The female characters, although relevant, were all a part of the supporting cast and were not written to create as much impact as these bad guys. However, this changed with the arrival of ‘Better Call Saul’.
The badass and illicit, Kim Wexler
There is no doubt that ‘Better Call Saul’ revolves around its titular character, Saul Goodman, and his journey to becoming a powerful drug trafficker. But the show is absolutely nothing without its leading lady, Kim Wexler. The smart, driven, self-reliant, yet troubled Wexler is a skilled lawyer who inspired Goodman to pursue law as well. She eventually marries him and is shown to always have his back throughout the series.
The character of Kim Wexler was never meant to last this long, according to the showrunners, Vince Gilligan and Peter Gould. They had not established how her role would progress at the beginning of the show. Gilligan said, “We had a vague inkling that we wanted a female character who was perhaps a love interest past tense, or potential love interest future tense”, and that he thought that there was a “distinct possibility” that the character would “fall out of importance” eventually.
Admitting to having underestimated the character, he further said, “It’s embarrassing to say how little we understood about the character of Kim Wexler or how important she would become”. However, it is actually Rhea Seehorn, the actress who plays Wexler’s role, who is mainly responsible for how the character has transcended. A scene from season 1, episode 4, where Kim smiles after Saul defends himself, had such a major impact on the makers of the show that they realised how imperative it was to give her character the screen-time it deserved.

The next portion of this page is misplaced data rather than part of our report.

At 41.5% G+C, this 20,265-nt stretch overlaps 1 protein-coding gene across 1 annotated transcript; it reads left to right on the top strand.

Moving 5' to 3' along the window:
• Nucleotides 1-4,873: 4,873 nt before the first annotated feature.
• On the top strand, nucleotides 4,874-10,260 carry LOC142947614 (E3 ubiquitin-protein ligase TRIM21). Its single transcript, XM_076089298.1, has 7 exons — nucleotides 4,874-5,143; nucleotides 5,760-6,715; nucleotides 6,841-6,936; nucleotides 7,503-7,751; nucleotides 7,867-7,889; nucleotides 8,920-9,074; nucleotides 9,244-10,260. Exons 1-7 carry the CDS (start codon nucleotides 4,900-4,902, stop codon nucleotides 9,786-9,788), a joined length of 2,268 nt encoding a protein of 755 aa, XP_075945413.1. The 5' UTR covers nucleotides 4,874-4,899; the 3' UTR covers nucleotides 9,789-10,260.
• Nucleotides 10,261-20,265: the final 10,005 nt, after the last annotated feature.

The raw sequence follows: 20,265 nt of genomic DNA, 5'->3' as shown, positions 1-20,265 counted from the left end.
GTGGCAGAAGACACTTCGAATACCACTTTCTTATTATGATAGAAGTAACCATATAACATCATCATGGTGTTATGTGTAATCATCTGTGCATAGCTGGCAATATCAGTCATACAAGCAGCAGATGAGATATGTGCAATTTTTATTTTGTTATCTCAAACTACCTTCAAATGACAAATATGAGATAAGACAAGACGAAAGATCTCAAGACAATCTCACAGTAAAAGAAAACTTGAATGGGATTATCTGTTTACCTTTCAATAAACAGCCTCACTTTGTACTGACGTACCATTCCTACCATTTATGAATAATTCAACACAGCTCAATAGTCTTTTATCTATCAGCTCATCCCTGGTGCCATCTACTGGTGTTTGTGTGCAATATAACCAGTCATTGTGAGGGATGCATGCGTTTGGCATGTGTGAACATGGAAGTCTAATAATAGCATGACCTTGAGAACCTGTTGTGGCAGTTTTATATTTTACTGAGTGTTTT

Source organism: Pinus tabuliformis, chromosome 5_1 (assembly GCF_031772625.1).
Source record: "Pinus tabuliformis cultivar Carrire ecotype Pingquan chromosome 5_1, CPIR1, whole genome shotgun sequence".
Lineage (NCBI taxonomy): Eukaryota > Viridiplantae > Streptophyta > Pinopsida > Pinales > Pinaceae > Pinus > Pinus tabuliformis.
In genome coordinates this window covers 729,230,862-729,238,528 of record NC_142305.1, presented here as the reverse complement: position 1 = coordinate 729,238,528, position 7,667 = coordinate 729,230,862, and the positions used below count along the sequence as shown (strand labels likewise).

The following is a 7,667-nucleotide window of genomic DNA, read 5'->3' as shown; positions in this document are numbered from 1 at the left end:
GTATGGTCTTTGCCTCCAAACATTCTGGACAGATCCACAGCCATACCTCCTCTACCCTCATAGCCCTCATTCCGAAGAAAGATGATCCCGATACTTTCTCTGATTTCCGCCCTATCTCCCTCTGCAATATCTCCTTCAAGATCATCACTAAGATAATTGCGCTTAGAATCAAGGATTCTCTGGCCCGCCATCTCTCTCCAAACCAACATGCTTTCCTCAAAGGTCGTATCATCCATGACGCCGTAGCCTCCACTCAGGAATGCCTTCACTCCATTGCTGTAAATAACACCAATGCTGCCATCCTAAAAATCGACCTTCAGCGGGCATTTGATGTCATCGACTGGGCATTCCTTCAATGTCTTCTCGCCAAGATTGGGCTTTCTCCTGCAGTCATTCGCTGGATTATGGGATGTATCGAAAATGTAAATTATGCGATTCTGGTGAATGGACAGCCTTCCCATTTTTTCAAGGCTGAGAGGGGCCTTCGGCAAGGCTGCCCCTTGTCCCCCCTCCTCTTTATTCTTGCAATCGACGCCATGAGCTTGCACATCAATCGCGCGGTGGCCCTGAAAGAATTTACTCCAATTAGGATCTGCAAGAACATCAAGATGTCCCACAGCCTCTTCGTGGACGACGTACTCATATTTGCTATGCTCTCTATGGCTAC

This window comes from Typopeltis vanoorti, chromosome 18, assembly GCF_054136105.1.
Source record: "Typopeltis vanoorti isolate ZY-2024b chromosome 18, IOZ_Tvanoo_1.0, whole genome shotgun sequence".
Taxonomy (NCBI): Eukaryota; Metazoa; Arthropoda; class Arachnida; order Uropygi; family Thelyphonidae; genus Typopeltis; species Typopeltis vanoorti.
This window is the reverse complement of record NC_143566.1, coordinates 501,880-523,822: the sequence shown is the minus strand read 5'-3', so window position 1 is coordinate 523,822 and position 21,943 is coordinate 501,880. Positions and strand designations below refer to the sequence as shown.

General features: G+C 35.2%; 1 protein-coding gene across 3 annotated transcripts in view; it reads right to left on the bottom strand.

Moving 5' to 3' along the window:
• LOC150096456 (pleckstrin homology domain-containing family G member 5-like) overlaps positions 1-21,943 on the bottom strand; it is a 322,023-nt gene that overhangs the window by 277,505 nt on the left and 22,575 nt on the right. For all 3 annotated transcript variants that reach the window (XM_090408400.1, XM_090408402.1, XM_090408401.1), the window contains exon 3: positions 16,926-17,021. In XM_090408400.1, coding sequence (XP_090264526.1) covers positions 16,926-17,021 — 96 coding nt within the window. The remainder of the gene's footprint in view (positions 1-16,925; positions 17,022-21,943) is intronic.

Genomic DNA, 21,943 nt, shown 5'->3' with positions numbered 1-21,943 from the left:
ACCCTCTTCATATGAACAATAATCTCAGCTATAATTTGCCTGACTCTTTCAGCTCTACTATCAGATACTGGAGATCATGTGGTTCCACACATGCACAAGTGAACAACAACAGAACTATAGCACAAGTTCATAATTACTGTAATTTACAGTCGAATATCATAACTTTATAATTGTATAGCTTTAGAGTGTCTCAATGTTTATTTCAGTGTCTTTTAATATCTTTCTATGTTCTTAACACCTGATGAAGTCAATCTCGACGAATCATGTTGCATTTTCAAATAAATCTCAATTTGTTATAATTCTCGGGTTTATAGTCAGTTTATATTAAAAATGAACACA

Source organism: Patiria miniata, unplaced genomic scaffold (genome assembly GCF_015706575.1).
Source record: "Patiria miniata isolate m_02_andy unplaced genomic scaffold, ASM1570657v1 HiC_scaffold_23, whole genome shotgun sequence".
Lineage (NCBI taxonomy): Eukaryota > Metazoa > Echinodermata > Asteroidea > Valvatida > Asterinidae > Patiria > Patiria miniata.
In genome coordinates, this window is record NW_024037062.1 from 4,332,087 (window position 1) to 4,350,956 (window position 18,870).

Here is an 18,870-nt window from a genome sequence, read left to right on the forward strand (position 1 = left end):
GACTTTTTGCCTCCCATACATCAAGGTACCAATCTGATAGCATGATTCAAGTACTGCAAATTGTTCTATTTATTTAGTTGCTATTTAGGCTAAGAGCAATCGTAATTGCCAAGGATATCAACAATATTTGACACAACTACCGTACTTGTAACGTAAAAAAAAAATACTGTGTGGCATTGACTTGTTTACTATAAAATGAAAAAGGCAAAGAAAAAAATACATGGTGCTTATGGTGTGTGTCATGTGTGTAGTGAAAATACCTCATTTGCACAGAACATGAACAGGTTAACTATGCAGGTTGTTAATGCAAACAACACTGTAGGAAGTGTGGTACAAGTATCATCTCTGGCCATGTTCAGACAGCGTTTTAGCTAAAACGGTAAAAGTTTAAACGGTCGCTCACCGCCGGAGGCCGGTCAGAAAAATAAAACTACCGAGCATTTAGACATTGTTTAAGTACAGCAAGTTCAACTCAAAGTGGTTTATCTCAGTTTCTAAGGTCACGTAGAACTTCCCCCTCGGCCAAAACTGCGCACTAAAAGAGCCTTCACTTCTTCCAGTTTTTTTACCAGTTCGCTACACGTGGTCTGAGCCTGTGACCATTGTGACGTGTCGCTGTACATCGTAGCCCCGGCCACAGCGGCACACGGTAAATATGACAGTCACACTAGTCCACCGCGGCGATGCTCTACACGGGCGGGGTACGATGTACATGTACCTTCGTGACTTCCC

Commending Seehorn’s screen presence, Gilligan said, “It was very much going to be the Saul Goodman show, the Jimmy McGill show, and then we hired Rhea Seehorn, who allow[ed] us to do things we never saw coming. She continued to wow us, week in and week out, until suddenly you say, God, what would this show be without her character?”
While talking about a scene in season 1, where Saul persuades her to con a stockbroker, the 47-year-old actress said, “I thought, she’s clearly reluctant. She keeps trying to get out of it. And then, once she participates, she doesn’t just participate — she excels at it”. The focus of the two shows was very different. One showed “a man’s world” where a bunch of anti-heroes did the most despicable acts and the viewers found themselves engaged in their complexities, whereas, the other showed a couple involved in conning people and emphasised on the intricacies of their troubled characters.
There are no two ways about the fact that ‘Breaking Bad’ was about its bad guys, while ‘Better Call Saul’ shows that its titular character is nothing without the illicit Kim Wexler.
What do you think about this debate of Breaking Bad and Better Call Saul? Are you looking forward to watching the final season of ‘Better Call Saul’? Write to us in the comments section below.